The majority of SARS-CoV-2-specific antibodies in COVID-19 patients with obesity are autoimmune and not neutralizing

Daniela Frasca, Lisa Reidy, Maria Romero, Alain Diaz, Carolyn Cray, Kristin Kahl, Bonnie B. Blomberg

Research output: Contribution to journalArticlepeer-review


Background/objectives: Obesity decreases the secretion of SARS-CoV-2-specific IgG antibodies in the blood of COVID-19 patients. How obesity impacts the quality of the antibodies secreted, however, is not understood. Therefore, the objective of this study is to evaluate the presence of neutralizing versus autoimmune antibodies in COVID-19 patients with obesity. Subjects/methods: Thirty serum samples from individuals who tested positive for SARS-CoV-2 infection by RT-PCR were collected from inpatient and outpatient settings. Of these, 15 were lean (BMI < 25) and 15 were obese (BMI ≥ 30). Control serum samples were from 30 uninfected individuals, age-, gender-, and BMI-matched, recruited before the current pandemic. Neutralizing and autoimmune antibodies were measured by ELISA. IgG autoimmune antibodies were specific for malondialdehyde (MDA), a marker of oxidative stress and lipid peroxidation, and for adipocyte-derived protein antigens (AD), markers of virus-induced cell death in the obese adipose tissue. Results: SARS-CoV-2 infection induces neutralizing antibodies in all lean but only in few obese COVID-19 patients. SARS-CoV-2 infection also induces anti-MDA and anti-AD autoimmune antibodies more in lean than in obese patients as compared to uninfected controls. Serum levels of these autoimmune antibodies, however, are always higher in obese versus lean COVID-19 patients. Moreover, because the autoimmune antibodies found in serum samples of COVID-19 patients have been correlated with serum levels of C-reactive protein (CRP), a general marker of inflammation, we also evaluated the association of anti-MDA and anti-AD antibodies with serum CRP and found a positive association between CRP and autoimmune antibodies. Conclusions: Our results highlight the importance of evaluating the quality of the antibody response in COVID-19 patients with obesity, particularly the presence of autoimmune antibodies, and identify biomarkers of self-tolerance breakdown. This is crucial to protect this vulnerable population at higher risk of responding poorly to infection with SARS-CoV-2 than lean controls.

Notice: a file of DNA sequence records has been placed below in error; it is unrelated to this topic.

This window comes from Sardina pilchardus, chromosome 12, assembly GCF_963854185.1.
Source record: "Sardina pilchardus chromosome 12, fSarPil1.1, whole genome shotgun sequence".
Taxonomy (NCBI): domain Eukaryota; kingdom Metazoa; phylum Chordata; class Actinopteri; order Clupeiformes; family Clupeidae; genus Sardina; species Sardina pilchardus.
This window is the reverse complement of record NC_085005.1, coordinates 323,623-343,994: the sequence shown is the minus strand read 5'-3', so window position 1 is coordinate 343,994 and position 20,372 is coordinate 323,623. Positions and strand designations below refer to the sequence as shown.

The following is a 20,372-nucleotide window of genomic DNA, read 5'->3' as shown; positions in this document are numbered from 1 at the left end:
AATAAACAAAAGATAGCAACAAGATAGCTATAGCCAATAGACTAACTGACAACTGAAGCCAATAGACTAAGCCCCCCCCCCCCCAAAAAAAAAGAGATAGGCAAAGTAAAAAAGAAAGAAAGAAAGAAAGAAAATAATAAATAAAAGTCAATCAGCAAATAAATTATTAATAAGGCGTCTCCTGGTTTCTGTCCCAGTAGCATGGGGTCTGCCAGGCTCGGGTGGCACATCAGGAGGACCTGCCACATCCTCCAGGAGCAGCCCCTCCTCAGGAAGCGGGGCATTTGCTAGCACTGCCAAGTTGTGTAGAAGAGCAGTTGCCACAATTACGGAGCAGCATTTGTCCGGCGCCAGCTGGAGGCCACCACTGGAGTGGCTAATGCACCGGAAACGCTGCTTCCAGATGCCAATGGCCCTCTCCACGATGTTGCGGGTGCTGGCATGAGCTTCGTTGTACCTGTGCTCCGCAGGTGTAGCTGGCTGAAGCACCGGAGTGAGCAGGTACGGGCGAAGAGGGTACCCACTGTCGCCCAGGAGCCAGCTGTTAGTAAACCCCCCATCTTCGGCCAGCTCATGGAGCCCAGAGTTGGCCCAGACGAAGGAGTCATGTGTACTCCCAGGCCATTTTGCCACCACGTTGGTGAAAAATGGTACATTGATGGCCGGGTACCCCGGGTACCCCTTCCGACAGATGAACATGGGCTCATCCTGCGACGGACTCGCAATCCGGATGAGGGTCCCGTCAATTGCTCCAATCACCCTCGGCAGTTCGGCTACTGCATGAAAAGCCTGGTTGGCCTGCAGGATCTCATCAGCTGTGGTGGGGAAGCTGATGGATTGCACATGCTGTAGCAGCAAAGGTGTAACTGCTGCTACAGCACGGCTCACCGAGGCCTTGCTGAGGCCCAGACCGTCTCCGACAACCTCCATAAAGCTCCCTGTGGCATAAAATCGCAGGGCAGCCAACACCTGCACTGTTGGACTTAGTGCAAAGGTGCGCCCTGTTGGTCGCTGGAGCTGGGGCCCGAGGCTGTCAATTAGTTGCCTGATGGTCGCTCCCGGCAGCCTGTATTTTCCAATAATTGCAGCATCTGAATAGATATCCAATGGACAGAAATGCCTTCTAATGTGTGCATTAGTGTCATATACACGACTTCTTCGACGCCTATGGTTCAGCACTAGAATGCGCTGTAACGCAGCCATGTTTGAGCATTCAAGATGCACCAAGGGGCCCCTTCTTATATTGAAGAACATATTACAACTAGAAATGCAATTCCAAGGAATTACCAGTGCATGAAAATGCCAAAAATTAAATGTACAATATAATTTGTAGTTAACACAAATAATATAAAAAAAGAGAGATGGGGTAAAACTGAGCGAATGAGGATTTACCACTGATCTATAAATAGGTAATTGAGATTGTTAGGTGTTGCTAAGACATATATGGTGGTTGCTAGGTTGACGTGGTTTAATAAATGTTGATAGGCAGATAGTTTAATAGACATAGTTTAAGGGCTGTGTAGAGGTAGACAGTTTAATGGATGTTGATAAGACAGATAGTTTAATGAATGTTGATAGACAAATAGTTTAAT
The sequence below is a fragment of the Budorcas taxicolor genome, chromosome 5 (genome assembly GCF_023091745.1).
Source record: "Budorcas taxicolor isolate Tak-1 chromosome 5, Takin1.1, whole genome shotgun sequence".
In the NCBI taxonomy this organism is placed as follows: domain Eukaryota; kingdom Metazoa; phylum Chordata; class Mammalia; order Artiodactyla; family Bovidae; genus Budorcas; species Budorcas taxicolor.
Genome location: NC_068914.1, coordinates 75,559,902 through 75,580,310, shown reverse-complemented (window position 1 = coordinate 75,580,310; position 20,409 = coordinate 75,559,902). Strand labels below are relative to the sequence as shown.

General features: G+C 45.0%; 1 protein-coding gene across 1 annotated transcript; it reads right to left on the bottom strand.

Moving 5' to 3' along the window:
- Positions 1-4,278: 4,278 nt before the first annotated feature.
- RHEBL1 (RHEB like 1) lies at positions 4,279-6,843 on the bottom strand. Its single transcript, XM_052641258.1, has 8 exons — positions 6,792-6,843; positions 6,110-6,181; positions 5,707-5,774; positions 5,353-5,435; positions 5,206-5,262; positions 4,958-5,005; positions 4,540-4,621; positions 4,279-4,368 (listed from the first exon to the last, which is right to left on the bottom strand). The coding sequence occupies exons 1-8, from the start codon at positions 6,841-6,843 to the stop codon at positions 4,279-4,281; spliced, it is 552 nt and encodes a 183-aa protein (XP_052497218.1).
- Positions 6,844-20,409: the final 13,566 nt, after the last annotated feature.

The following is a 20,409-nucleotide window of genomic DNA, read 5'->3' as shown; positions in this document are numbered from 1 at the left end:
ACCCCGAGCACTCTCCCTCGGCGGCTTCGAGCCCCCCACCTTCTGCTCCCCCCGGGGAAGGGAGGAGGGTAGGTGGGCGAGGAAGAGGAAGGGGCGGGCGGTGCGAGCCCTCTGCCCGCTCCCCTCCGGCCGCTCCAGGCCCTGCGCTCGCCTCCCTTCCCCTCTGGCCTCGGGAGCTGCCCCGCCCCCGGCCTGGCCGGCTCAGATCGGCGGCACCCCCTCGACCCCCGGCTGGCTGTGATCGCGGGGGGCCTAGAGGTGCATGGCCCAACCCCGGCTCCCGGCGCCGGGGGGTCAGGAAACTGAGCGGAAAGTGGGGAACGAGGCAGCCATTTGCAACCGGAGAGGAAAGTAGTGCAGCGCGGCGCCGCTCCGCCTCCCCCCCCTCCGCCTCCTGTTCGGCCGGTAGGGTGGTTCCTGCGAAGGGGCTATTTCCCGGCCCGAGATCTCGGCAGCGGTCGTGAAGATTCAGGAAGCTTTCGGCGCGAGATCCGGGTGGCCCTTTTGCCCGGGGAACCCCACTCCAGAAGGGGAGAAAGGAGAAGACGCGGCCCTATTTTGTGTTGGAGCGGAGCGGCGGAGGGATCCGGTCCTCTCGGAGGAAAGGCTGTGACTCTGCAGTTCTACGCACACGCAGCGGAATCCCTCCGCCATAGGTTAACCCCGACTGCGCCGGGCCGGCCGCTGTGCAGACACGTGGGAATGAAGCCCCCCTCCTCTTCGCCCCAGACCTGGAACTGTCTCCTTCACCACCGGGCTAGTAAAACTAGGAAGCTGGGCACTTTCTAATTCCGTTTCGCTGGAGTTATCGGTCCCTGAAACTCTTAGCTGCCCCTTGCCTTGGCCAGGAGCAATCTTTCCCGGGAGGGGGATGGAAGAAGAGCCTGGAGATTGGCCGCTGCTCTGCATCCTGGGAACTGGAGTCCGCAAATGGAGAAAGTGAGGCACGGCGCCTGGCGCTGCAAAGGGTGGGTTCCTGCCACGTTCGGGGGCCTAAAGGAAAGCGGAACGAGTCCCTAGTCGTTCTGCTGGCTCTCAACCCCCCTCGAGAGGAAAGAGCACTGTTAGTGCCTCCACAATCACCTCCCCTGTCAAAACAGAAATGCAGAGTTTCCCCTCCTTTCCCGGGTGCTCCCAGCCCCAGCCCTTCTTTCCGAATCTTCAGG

Original languageEnglish (US)
JournalInternational Journal of Obesity
StateAccepted/In press - 2021

ASJC Scopus subject areas

  • Medicine (miscellaneous)
  • Endocrinology, Diabetes and Metabolism
  • Nutrition and Dietetics


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